But I didn’t stop here. I went back into systemd-manager and, scrolling down, I saw that only the left indicator of OpenNTPD was green; the right indicator was red (off).

And the conflict message was still present.

At that point (and remember, the time showing was now correct), I decided to remove OpenNTPD and replace the original NTP program.

I did so and, after rebooting (again!), I went back into systemd-manager and scrolled down to ntp. I saw that both indicators were red (off) and there was the same message that ntp was in conflict with sudo systemctl enable --now systemd-timesyncd.service.

The time was still set correctly - and there is remains (at least so far).

So there I stood. I decided that that was it. I have left ntp “off” (both indicators red) and systemd-timesyncd active (both indicators green). The time is now apparently synchronized with NIST.

I’ll see what happens with this computer over the next few days and, if the time stays synchronized, I’ll effect this sudo systemctl enable --now systemd-timesyncd.service on all of my EndeavourOS computers.

It appears that this one command is the only thing you need to enter in order to ensure that your computer’s time is set to the standard time set by your local time service.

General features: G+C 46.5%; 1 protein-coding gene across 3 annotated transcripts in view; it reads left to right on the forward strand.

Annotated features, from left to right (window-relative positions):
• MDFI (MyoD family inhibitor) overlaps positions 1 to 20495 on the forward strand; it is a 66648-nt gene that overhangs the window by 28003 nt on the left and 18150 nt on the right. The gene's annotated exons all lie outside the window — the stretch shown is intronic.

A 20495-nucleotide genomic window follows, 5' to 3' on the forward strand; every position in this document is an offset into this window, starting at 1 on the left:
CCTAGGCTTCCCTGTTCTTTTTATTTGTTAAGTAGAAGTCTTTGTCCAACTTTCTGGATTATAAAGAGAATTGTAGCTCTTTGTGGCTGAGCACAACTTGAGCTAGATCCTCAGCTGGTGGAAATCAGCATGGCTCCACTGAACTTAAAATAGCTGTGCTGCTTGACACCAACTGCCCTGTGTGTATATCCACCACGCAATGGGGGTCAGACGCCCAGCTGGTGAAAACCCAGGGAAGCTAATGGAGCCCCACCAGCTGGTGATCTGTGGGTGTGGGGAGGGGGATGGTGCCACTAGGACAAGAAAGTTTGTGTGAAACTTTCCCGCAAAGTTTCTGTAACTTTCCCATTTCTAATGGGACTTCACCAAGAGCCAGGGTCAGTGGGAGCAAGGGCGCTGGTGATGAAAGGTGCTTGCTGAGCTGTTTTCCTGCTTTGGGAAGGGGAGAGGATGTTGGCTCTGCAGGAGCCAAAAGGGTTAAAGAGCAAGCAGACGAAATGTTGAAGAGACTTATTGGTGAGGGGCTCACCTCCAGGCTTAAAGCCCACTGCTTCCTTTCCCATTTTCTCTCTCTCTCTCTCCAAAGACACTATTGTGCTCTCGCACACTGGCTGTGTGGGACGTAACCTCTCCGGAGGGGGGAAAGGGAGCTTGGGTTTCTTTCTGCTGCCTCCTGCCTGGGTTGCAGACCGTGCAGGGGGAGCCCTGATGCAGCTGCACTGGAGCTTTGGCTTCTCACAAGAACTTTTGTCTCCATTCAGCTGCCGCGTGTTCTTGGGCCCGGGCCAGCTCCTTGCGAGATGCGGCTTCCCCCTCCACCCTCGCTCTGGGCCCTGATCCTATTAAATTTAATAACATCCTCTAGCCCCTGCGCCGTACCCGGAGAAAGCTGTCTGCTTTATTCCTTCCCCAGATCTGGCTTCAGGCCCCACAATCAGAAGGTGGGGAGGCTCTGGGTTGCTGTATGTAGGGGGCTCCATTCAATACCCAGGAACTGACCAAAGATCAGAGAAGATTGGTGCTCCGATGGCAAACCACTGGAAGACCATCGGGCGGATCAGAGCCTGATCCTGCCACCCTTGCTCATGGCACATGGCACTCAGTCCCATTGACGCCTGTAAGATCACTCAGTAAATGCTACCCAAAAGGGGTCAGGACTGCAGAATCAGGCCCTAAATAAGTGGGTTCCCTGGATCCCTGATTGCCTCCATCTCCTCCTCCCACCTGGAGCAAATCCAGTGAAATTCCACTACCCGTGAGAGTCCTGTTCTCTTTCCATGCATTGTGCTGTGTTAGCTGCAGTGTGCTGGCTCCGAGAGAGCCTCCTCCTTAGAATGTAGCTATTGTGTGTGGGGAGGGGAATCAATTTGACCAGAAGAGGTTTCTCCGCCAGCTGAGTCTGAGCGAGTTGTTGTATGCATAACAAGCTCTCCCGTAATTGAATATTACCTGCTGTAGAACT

Thanks again to all for pointing me in the right direction.


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After I wrote the above post, I took a look back in systemd-manager and saw that there was a program called systemd-time-wait-sync - this is just above the systemd-timesyncd module.

For good measure I decided to activate this also even though I don’t know what it actually does.

For some reason it would not activate using the sudo systemctl enable --now systemd-time-wait-sync.service so I went back to the Terminal and entered sudo systemd-manager, scrolled down to that systemd-time-wait-sync module, turned the switch to “on,” clicked on Start, and then clicked on Save.

I rebooted and saw that this program was now fully activated too.

Ant the time shown on the computer is still correct.

This all seems like “going around Robin Hood’s barn” just to keep the computer’s clock reading the correct time but at least it all appears to be working.

I hope that all of this has been of at least some use to people using EndeavourOS.


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Thanks for the detective work and effort you put into this mystery. I did learn something. If I ever have a time sync problem, ask Lawrence. :slight_smile: